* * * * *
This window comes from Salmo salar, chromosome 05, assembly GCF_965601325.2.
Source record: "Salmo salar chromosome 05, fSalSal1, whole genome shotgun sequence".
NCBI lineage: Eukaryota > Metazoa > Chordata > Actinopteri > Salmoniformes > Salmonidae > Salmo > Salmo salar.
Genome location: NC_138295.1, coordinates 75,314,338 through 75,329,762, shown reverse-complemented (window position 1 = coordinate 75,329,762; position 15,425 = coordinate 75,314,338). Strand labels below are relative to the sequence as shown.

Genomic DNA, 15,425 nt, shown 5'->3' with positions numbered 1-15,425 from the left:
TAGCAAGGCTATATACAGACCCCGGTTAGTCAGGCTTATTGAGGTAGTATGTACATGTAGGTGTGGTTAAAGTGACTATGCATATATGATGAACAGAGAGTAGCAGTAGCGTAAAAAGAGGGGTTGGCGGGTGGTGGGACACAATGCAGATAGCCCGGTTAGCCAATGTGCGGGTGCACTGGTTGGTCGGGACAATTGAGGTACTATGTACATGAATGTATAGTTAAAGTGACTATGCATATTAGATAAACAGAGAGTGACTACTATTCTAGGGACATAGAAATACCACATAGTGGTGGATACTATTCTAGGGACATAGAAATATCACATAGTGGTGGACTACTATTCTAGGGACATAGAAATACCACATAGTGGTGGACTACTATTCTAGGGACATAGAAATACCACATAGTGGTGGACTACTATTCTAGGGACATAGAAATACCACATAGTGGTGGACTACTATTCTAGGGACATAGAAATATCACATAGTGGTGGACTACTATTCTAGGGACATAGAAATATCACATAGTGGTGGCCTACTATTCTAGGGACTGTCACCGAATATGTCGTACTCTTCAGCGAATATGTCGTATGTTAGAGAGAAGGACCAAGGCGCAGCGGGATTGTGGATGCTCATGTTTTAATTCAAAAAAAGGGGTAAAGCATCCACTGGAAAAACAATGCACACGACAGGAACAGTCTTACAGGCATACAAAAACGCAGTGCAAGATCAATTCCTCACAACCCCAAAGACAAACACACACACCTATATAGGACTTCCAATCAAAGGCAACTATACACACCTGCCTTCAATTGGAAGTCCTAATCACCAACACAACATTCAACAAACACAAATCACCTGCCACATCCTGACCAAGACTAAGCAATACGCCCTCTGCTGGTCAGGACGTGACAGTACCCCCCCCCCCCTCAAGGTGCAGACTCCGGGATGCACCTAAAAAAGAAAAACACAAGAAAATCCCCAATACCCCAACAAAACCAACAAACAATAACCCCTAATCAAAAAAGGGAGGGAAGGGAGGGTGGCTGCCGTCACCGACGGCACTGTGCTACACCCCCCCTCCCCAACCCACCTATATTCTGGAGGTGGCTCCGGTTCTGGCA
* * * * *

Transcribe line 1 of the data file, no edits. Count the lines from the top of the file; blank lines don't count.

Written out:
This window comes from Salmo salar, chromosome 05, assembly GCF_965601325.2.